Unemployment: How many prime-age men are unemployed? | opinion

In the middle of a widespread shortage of workers and historic wage growth, why so many prime age men remain in the workforce? One reason is our government’s declining value on jobs.

Even before the pandemic hit, the development of public assistance programs undermined employment by offering open assistance to men who could work. It’s no wonder that so many men of any age take the message that work can work.

We need the government to send a new message – that men of all ages and their jobs matter.

Labor force participation among men of all ages in the US continues to decline rejected decades. Nicholas Eberstadt, a top demographer and political economist at the American Enterprise Institute, highlighted the problem in his 2016 book “Men Without Work.” He recently published the updated version documents the persistence of the problem and diagnoses the situation in 2022 as bleak as that time in history.

According to Eberstadt, the unemployment rate – down to 3.5% from a peak of nearly 15% during the pandemic – severely underreporting unemployment among prime-age men. If all those who have dropped out of the labor force are included in this calculus, the rate of non-working men swells to Depression-era levels. Fourteen percent of prime-age men did not work in 2019.

Although some of these men have health problems that prevent them from working, most – in their 20s, 30s and 40s – simply do not look for work, instead spending time in front of the screen and relying on the family mix. and government benefits to get by.

Economists debate the reason why the declining share of men of prime working age. One explanation has to do with the labor market itself – technological change and globalization have reduced the demand for traditional “male” labor. Another explanation is the increasing share of men with a criminal background and unwillingness to hire them.

But government programs also clearly play a role. The availability of assistance for able-bodied men undermines the importance of employment. In our current system, food and housing assistance from the federal government largely comes with no expectation to work, and disability assistance ignores the possibility that treatment and rehabilitation can ultimately lead to meaningful employment.

Without work, many of these men return to unproductive activities. Eberstadt reported that prime-age men who were not in the labor force spent nearly eight hours per day on average in 2014 socializing, relaxing and otherwise in leisure, including five hours per day watching television and movies. Even when compared with working women, This man spends less time caring for family members and spends about as much time doing household chores.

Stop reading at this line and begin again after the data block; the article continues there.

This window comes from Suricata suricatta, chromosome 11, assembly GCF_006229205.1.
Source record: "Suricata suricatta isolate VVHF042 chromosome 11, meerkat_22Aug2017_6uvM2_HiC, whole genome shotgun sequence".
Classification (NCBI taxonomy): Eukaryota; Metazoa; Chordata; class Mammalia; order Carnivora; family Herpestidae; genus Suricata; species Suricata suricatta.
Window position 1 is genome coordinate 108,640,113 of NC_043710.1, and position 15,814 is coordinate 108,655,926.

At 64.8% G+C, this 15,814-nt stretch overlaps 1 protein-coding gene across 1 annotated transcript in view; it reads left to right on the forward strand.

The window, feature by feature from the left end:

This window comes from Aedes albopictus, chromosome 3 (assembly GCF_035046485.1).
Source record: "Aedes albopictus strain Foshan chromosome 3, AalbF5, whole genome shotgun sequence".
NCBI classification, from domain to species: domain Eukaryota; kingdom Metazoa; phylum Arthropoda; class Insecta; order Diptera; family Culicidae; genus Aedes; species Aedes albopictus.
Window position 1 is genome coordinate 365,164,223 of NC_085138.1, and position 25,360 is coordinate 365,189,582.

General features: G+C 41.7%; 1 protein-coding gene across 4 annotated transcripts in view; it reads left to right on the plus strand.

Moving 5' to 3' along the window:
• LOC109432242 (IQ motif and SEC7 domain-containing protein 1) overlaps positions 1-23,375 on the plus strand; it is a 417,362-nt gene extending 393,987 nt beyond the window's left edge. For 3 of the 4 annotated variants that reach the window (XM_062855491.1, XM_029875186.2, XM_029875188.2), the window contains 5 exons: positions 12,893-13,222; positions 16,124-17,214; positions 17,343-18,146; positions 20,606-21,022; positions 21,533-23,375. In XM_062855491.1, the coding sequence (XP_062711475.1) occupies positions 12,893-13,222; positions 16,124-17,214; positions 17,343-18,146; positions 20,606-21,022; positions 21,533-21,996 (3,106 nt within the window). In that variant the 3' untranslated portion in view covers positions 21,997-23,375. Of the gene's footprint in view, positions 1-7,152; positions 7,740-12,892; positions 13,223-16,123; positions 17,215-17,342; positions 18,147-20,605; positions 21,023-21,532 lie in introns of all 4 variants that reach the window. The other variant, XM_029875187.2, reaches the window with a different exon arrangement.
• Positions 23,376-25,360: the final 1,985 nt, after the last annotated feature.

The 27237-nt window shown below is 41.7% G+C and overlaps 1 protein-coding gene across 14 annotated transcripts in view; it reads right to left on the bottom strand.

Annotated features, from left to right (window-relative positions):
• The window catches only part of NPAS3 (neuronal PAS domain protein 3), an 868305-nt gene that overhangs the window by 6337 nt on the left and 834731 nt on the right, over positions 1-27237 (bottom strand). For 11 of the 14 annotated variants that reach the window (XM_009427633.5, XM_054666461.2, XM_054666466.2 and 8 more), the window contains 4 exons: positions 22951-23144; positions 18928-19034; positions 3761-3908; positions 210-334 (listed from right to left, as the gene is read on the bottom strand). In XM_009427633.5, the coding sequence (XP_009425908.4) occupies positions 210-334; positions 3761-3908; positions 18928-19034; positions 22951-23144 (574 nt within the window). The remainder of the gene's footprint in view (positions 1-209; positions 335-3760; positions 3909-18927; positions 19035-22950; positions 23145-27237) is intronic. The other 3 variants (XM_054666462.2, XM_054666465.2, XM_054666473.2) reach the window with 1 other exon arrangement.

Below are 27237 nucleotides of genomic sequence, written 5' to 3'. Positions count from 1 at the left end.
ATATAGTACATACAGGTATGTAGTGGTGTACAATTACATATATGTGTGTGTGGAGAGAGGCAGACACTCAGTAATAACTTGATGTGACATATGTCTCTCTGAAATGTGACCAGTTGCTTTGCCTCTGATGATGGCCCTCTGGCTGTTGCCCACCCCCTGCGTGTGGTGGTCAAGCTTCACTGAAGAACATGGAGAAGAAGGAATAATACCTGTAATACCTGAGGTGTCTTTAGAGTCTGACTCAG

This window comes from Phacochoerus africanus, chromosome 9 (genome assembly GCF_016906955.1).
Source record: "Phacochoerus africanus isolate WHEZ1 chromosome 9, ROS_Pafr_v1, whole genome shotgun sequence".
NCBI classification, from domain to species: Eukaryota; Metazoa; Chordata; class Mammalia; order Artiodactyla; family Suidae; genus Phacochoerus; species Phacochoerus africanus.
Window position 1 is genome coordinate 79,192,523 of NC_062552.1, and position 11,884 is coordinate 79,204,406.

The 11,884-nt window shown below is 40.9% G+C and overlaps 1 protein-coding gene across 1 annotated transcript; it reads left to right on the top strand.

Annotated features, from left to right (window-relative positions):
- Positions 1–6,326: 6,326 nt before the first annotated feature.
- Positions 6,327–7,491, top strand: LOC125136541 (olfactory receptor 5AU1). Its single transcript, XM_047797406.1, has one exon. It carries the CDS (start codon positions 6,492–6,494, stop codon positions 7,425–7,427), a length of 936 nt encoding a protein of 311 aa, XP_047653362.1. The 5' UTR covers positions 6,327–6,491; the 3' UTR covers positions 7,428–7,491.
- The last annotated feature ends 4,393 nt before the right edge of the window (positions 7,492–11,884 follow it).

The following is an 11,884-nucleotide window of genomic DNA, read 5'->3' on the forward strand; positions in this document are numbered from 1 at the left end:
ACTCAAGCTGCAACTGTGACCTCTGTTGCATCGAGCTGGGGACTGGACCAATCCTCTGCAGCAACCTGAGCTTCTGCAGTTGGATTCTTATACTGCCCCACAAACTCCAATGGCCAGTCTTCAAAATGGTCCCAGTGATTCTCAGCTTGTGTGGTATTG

Without income to support themselves, the use of government benefits among these men is common. According to a 2018 analysis by the Joint Economic Committee, 64% of nonworking prime-age men receive some form of government assistance, while 4 in 10 receive disability assistance and 38% receive food stamps. Without question, government benefits help finance non-working lifestyles, sending the message that idleness is acceptable.

But men of prime age are the most important contributors to our society, and their loneliness is harmful, both to themselves and to society at large. For starters, businesses need workers, and prime-age men on the sidelines mean more workers and less economic growth. As an economist at the Philadelphia Federal Reserve published in 2017, “The impact of (workforce) nonparticipation in society is potentially severe: slower economic growth and an increased dependency ratio.”

Perhaps more importantly, work offers men purpose and meaning, promoting dignity in ways that other activities do not. This is why work correlation with many positive life outcomes such as better health, marriage and greater life satisfaction. If government assistance undermines the importance of work, it downplays both the financial and nonfinancial benefits of work for men of prime age.

We need men of productive and fulfilled ages for other reasons as well. Birth and marriage rates are approaching historic Plows in the US, undoubtedly burnt by the idleness of prime-age men. Declining marriage rates and birth rates will contribute to demographic and economic challenges that threaten prosperity for future generations.

The newly elected Congress has the opportunity to move away from policy proposals designed to expand the government, such as universal basic income, expanded food stamps and more Medicaid coverage, which will only make the problem of male idleness prime age worse.

Instead, policy makers must recognize the value that it brings to men of all ages, their families and communities. This involves reforming existing government programs with an eye towards employment, while reinforcing values ​​and norms around work and government assistance for men of prime age.

Angela Rachidi is a senior fellow at the American Enterprise Institute. He is the editor with former Speaker of the House Paul Ryan of the forthcoming book “Renewing America: A Conservative Plan to Strengthen the Social Contract and Save the State’s Finances.”

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